On December 4-5, 2018, the industry association European Bioplastics (EUBP) held its 13th annual conference in Berlin, Germany (FPF reported). The event gathered over 400 attendees and featured speakers from regulatory authorities, research institutes and consultancies, brands, the chemical industry, the (bio)plastics industry, environmental organizations, composting and recycling facilities, as well as academia.
In his welcome address, François de Bie, chairman of European Bioplastics, highlighted the current negative image of plastics in the media. He attributed this undesirable depiction to the lack of end-of-life solutions for plastic materials. He called on the plastics and bioplastics industry to take responsibility in finding a “good home” for plastic products after their use.
The first day of the conference then opened with a presentation by Michiel de Smet of the European Commission’s (EC) Directorate-General (DG) for Research and Innovation. De Smet presented the different regulatory pieces involved in the EU’s circular economy package, namely the waste legislation, the bioeconomy strategy, the plastics strategy, and the proposed directive on single-use plastics. He addressed potential barriers to and risks in the EU’s plans, such as lack of systemic thinking and cross-value chain collaboration, perpetuation of old linear practices, missing financing instruments, and negative environmental or social impacts. Nevertheless, he closed by saying: “I strongly believe that the future is bright.”
Philippe Diercxsens of Danone Waters informed about the company’s use of packaging materials for its food and drink products, with 50% of packaging being made of plastics. Danone pledged to make 100% of its packaging reusable, recyclable, or compostable by 2025. The company will look into alternative reuse or delivery models, remove problematic or unnecessary plastic packaging, and possibly use alternative materials such as glass, fibers, or metals. For its water brand Evian, Danone aims to use 100% recycled polyethylene terephthalate (PET) in bottles by employing chemical recycling. Further, Danone supports the New Plastics Economy Global Commitment (FPF reported) which foresees that “[a]ll plastic packaging is free of hazardous chemicals, and the health, safety, and rights of all people involved are respected.”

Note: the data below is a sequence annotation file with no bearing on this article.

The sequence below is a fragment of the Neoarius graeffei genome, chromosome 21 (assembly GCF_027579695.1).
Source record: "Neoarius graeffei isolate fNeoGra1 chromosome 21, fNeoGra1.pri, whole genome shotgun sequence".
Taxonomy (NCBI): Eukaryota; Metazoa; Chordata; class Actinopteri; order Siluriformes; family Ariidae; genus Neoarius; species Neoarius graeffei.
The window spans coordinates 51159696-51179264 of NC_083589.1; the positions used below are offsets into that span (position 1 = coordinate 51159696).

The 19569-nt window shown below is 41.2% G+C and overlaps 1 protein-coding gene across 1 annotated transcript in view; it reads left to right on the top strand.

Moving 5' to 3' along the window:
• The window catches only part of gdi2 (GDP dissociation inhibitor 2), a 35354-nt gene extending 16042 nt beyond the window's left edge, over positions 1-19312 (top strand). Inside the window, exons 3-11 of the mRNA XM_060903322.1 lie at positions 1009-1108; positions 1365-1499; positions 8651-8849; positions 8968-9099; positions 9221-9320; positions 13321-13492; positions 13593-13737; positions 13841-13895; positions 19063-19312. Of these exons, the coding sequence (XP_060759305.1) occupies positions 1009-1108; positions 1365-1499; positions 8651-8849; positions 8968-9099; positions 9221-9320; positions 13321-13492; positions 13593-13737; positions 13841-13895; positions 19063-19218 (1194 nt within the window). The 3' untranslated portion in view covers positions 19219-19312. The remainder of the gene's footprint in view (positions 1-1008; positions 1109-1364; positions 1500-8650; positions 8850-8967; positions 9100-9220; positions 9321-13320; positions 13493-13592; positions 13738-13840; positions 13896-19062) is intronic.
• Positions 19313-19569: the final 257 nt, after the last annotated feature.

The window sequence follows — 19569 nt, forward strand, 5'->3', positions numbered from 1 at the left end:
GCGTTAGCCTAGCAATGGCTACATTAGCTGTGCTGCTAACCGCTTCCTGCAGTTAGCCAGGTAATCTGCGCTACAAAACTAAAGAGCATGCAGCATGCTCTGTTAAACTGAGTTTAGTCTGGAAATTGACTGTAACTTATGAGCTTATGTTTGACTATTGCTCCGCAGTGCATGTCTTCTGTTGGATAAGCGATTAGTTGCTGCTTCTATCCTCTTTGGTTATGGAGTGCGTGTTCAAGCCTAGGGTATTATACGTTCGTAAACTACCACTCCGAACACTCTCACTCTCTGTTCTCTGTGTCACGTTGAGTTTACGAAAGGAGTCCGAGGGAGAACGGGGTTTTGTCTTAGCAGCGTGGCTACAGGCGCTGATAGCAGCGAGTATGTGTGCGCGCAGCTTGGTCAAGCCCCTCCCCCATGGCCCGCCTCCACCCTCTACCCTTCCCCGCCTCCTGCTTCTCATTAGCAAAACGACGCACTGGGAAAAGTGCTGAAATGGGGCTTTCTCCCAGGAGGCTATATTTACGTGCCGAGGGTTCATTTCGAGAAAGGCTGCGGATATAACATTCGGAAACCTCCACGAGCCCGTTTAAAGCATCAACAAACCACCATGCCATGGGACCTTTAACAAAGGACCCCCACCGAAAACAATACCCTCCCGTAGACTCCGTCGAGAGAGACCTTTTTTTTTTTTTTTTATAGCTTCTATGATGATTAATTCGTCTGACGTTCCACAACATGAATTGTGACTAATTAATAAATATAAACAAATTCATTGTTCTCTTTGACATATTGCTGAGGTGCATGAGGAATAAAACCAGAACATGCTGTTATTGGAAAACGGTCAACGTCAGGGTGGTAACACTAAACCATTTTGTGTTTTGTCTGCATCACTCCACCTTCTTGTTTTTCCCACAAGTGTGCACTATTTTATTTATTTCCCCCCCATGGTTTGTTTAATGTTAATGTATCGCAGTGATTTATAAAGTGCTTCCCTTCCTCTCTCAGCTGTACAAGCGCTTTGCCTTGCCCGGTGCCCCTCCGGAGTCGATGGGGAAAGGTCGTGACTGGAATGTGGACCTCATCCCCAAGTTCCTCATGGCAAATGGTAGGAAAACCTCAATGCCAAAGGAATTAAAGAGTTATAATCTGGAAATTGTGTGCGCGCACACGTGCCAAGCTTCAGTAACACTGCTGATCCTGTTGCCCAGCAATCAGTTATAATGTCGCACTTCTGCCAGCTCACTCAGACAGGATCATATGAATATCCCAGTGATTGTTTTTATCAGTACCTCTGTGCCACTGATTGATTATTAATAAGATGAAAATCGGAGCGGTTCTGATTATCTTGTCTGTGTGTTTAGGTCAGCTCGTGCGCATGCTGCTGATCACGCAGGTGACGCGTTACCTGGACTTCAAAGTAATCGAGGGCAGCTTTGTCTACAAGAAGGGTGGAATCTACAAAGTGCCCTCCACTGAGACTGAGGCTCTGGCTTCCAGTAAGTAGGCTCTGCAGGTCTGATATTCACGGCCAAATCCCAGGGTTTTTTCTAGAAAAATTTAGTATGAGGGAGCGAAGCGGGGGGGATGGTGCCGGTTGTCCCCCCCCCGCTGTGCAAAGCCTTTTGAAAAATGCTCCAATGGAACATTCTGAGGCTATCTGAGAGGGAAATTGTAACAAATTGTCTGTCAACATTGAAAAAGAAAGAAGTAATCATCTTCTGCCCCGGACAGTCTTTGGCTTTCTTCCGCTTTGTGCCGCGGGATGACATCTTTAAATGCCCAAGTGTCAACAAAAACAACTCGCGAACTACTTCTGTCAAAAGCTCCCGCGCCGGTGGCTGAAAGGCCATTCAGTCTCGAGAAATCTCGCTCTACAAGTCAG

As bioplastics are increasingly promoted and used for food contact applications, Marcos Yanini Badenas of AIMPLAS gave an introduction into the EU’s main legal texts regulating food contact materials (FCMs), with a focus on plastics. Badenas explained that any material coming into contact with food, direct or indirect, may transfer constituents to food (i.e., migration). This is a safety concern that needs to be regulated. As stated in the EU framework regulation on FCMs, migration must not endanger human health; substances used in plastic and bioplastic FCMs must comply with specific migration limits (SMLs) according to the EU regulation on food contact plastics.
On the second day, a bioplastics market update was provided by Hasso von Pogrell, managing director of European Bioplastics. The global bioplastics market is expected to grow by approximately 25% by 2023. This growth will mainly be driven by an increase in production of the bio-based and biodegradable polymers polylactic acid (PLA) and polyhydroxyalkanoates (PHAs), as well as bio-based and non-biodegradable polyethylene (PE), polypropylene (PP), and polyethylene furanoate (PEF). Packaging applications present the main area of use for bioplastics, making up about 65% of the total market in 2018.
Stephen Wetmore of the World Wildlife Fund (WWF) South Africa highlighted the many societal and technological benefit of plastics and stated that actually “we need more of them.” Therefore, more focus should be put on developing a knowledge- and science-based bioeconomy and promoting the use of bioplastics.
During a panel discussion, Meadhbh Bolger of Friends of the Earth Europe, Rana Pant of the EC’s Joint Research Centre (JRC), Nikolay Minkov of the Technical University of Berlin, Germany, and Annamari Enström of Neste Corporation, discussed the applicability of life cycle assessment (LCA) as a tool to evaluate the sustainability of bioplastics compared to fossil-based plastics. Bolder stressed that, generally, LCAs mostly focus on greenhouse gas (GHG) emissions and do not account for, e.g., exposure to hazardous chemicals in plastic applications such as FCMs (FPF reported).
René Saint-Loup of Roquette presented the benefits of polyethylene co-isosorbide terephthalate (PEIT) as an alternative to conventional polyethylene terephthalate (PET). The company’s bio-based isosorbide can improve the properties of PET, making PEIT a good packaging solution that can be used for applications such as water bottles, baby bottles, and food cooking jars, Saint-Loup explained. PEIT can be mechanically recycled like PET and has an improved LCA profile compared to PET.
EUBP (December 5, 2018). “New market data: The positive trend for the bioplastics industry remains stable.”
EUBP (December 7, 2018). “Record attendance and innovative solutions at the 13th European Bioplastics Conference.”
EUWID Verpackung (December 11, 2018). “Weltmarkt für Biokunststoffe legt in nächsten fünf Jahren um voraussichtlich 25 Prozent zu.” (in German)